7/7 inquests: Emergency delays 'did not cause deaths'
Coroner Lady Justice Hallett has delivered her verdicts and recommendations following inquests into the deaths of 52 people, killed in a series of bomb blasts across London on 7 July 2005.
Four bombers targeted Tube trains at Aldgate, Edgware Road and Russell Square and a double decker bus in Tavistock Square.
The inquests at London's Royal Courts of Justice, which began last October, heard 309 witnesses and saw a further 197 statements over 19 weeks.
Here are some key points from Lady Hallett:
Verdict and findings
- 52 innocent members of the travelling public were unlawfully killed in a dreadful act of terrorism
- Families of the victims praised for their "understanding, support and quiet dignity"
- On whether a public inquiry was needed, Lady Hallett said she was not aware of having left "any reasonable stone unturned" and these proceedings and her findings would be the end of investigations into 7/7
- The inquests unearthed material which had never previously seen the light of day and caused organisations to change their practices
- Concerns that inquests could not thoroughly investigate MI5 and security issues proved unfounded. Lady Hallett said the security service and police produced material for the coroner that was relevant but could not be published - but she was satisfied by the public scrutiny of MI5's actions
- On the victims' chances of survival, she found that "on the balance of probabilities" each of the victims would have died no matter what time emergency services reached them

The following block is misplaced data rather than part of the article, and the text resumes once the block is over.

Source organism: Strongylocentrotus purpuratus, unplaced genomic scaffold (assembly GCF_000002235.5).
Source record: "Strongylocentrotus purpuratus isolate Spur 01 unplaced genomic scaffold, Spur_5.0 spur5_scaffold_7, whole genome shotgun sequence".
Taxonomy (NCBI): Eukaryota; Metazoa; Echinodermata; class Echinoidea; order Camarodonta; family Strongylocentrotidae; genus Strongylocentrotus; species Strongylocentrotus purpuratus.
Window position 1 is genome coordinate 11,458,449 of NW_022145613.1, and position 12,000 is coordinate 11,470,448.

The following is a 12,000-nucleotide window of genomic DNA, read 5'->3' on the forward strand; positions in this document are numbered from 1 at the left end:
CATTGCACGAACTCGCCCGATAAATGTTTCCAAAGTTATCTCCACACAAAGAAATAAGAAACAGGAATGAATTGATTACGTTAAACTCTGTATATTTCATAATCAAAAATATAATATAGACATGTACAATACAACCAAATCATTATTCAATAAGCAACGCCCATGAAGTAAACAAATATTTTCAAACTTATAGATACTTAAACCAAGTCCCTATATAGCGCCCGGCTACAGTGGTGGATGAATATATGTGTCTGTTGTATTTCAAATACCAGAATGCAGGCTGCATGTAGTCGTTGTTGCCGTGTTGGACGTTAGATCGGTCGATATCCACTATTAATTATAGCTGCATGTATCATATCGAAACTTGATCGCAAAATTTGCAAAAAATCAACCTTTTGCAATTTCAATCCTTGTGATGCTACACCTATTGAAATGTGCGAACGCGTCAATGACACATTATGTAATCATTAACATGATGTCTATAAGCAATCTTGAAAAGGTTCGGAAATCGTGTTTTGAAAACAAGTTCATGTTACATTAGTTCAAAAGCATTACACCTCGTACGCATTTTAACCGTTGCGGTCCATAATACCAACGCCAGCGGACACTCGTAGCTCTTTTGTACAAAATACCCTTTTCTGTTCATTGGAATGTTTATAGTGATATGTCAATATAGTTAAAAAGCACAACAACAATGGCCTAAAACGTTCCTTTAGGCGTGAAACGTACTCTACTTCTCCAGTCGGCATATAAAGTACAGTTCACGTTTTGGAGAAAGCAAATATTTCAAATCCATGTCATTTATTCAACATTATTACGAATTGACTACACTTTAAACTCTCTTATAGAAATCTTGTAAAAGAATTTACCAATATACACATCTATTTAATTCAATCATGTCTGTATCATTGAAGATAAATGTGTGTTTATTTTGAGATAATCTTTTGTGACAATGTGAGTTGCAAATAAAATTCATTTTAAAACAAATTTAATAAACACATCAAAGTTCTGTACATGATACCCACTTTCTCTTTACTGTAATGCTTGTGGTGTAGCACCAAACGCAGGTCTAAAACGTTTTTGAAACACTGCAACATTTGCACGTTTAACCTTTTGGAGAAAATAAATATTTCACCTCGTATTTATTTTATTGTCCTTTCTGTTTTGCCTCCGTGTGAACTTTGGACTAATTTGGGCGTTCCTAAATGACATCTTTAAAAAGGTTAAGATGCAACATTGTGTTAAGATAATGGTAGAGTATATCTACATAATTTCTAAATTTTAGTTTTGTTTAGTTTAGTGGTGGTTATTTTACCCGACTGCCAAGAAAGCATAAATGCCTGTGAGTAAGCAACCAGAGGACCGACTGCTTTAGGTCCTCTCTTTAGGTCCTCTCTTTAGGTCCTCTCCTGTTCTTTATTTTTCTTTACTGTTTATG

- The evidence does not justify the conclusion that any failings of any organisation or individual caused or contributed to the deaths
- No inquest should be held into the deaths of the four bombers, Mohammad Sidique Khan, Shehzad Tanweer, Hasib Hussain and Germaine Lindsay
- MI5 must review its procedures on showing photographs to informants, and make sure they see the best possible pictures
- MI5 should examine its procedures to see if it can further improve the recording of decisions on the assessment of targets
- Emergency planners should review the inter-agency training for front line staff, particularly with reference to the Underground system
- The way Transport for London is alerted to major incidents, and the way it tells other agencies about emergencies on its network, should be reviewed
- Transport for London and the emergency services should review procedures for agreeing a common initial rendezvous point. That point should then be permanently manned by an appropriate person from London Underground
- There should be a review of procedures for telling emergency services that the power in Underground tunnels has been switched off, and that it is safe to go onto the tracks
- Transport for London should consider whether first aid kits can be carried on Tube trains, and whether the stretchers stored at stations are suitable for use on both trains and stations
- London Ambulance Service and London Air Ambulance must review training of their staff for triage, or assessment, at incidents with multiple casualties. Particularly, staff should be told that performing triage does not prevent them giving immediate or basic medical treatment
- The government, the Mayor of London and other bodies should examine the funding and capabilities of the London Air Ambulance, which currently relies on "corporate funding and charitable donations"